St. Agnes of Rome: Model of Chastity
January 21 is the feast of St. Agnes, a virgin, who was martyred at the age of thirteen in 304. She is invoked as the patron of young girls and serves as a excellent model of chastity.
Born to a Christian family of Roman nobility during the third century, St. Agnes matured into a beautiful, graceful young woman. By the age of twelve, she was already receiving several suitors to ask for her hand in marriage; however, she had developed a deep spirituality which guided her to consecrate her virginity to God. Thus, she turned each suitor away, explaining that Christ was her only spouse. She was even willing to accept death rather than give up her consecrated virginity to marry. Living as a Christian during the politically charged time of the Diocletian persecution of Christians in Rome, she was under the constant threat of torture and death.
A Roman prefect desired that Agnes marry his son. Embittered by her second rejection to marry his son, the prefect turned her in to the political authorities as a Christian. Agnes was arrested. She was brought before statues of gods and told to worship them. When she refused, she was taken to a brothel and was stripped naked, to be displayed before a pagan audience, a terrifying experience for this chaste young woman. Miraculously, God grew Agnes’s hair, quickly lengthening it to cover her body, protecting her modesty. Then, the prefect’s son tried to rape her and immediately lost his sight, which was restored by the saint’s intercessory prayers. Next, Agnes was sentenced to death by fire, which failed to harm her. Finally, she was put to death by the sword. Her body was taken away and buried in a catacomb that later came to bear her name.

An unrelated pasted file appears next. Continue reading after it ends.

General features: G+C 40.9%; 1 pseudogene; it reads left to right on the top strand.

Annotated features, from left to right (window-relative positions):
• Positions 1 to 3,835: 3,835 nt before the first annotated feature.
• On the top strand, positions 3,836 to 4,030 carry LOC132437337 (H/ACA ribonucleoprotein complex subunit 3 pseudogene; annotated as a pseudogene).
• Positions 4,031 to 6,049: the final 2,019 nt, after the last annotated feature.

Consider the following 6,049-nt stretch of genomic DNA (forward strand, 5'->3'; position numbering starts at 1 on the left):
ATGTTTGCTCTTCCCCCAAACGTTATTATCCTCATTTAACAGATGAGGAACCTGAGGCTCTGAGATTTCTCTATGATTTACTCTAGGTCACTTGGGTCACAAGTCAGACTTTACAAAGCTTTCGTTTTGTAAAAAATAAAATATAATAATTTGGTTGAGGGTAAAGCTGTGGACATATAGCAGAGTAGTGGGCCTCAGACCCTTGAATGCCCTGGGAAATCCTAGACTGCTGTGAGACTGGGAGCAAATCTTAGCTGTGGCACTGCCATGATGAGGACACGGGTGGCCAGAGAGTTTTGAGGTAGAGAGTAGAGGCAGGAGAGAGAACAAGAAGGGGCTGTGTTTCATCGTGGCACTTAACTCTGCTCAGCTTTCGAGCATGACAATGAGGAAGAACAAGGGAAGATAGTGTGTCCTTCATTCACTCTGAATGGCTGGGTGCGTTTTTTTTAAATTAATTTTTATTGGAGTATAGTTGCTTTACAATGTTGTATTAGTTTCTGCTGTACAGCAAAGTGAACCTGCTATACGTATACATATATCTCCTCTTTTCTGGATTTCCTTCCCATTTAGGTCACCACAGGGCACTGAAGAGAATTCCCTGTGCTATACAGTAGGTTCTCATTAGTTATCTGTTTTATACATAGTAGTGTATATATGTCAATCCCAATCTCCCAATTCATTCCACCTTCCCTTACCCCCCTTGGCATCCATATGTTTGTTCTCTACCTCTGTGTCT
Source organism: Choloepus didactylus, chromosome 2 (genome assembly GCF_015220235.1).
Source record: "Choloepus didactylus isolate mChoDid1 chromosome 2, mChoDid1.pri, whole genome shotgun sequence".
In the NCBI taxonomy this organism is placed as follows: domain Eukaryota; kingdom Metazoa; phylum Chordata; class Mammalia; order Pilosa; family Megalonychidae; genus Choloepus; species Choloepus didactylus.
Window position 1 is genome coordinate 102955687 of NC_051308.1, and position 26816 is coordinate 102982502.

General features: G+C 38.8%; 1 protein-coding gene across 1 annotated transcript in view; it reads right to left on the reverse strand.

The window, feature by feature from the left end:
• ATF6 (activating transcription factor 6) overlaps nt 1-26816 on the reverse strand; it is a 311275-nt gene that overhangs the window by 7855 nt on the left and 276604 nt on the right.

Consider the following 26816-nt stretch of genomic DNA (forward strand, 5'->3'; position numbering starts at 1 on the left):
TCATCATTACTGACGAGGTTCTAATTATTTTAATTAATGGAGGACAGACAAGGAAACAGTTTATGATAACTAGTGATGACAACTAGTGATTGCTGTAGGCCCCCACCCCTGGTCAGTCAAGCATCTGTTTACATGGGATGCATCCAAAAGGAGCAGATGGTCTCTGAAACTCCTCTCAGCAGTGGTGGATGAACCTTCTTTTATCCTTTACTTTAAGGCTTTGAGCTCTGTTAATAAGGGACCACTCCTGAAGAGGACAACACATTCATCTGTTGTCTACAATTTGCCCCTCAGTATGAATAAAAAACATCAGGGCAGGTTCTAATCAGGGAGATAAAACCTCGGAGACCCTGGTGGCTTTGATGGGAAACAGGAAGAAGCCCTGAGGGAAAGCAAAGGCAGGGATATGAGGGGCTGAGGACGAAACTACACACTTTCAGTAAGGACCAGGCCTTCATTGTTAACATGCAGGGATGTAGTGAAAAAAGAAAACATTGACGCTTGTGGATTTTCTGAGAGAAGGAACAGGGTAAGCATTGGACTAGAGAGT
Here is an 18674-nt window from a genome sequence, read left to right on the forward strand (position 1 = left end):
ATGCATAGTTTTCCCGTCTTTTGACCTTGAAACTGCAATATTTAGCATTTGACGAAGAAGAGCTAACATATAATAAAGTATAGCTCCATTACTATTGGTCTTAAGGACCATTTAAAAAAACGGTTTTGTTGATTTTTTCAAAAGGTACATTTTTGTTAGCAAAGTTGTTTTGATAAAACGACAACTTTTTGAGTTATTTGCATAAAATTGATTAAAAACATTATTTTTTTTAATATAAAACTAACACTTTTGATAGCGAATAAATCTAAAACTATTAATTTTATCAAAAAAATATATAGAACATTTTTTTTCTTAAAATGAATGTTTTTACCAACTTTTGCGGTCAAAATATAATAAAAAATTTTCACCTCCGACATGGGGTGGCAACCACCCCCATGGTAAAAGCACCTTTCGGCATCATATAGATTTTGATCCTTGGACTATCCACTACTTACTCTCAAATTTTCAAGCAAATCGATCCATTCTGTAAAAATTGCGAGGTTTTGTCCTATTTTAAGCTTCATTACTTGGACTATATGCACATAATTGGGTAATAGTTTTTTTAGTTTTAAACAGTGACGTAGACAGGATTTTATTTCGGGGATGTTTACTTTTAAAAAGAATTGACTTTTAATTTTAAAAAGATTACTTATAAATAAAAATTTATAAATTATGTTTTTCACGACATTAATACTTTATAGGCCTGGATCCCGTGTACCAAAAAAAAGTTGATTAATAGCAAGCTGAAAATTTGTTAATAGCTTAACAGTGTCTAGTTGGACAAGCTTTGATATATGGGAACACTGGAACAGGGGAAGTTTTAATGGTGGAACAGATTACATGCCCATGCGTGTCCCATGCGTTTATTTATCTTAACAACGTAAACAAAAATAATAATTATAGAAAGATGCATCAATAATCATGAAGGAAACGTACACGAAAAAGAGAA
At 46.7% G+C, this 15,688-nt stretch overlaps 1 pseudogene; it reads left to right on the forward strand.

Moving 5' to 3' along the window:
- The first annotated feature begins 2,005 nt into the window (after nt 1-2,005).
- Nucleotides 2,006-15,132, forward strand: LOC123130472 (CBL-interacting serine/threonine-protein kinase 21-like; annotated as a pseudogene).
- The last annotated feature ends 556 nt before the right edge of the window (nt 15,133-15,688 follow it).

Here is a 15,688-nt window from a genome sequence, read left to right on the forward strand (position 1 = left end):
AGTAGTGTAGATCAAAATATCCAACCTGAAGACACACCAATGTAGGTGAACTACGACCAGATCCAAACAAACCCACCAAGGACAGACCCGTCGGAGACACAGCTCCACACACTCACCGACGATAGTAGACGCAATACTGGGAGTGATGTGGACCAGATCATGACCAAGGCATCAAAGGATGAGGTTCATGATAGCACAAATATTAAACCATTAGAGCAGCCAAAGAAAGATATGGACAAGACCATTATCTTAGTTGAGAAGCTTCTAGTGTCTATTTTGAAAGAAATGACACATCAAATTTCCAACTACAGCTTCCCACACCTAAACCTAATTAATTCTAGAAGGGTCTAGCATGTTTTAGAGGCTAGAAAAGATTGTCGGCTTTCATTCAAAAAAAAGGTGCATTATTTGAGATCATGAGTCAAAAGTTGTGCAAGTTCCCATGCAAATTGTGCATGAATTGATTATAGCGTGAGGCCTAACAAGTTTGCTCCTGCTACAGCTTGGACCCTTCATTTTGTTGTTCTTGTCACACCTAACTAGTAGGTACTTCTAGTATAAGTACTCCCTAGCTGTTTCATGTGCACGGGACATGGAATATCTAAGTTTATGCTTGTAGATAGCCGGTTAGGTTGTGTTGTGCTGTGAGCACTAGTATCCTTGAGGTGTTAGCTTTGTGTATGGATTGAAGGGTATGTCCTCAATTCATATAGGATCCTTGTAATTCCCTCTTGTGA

Under the reign of the Emperor Constantine, his daughter Constintina built a church at the site of Agnes’s tomb. For centuries, two lambs have been brought to the church of St. Agnes in Rome and blessed every year on her feast day. When the lambs have grown into sheep, their wool is woven into ‘palliums’, which are stoles the Pope confers on archbishops to wear on their shoulders as symbols of the sheep carried by the Good Shepherd.
~ Excerpted from Seven Saints for Seven Virtues, copyright 2014 Jean M. Heimann and Servant Books.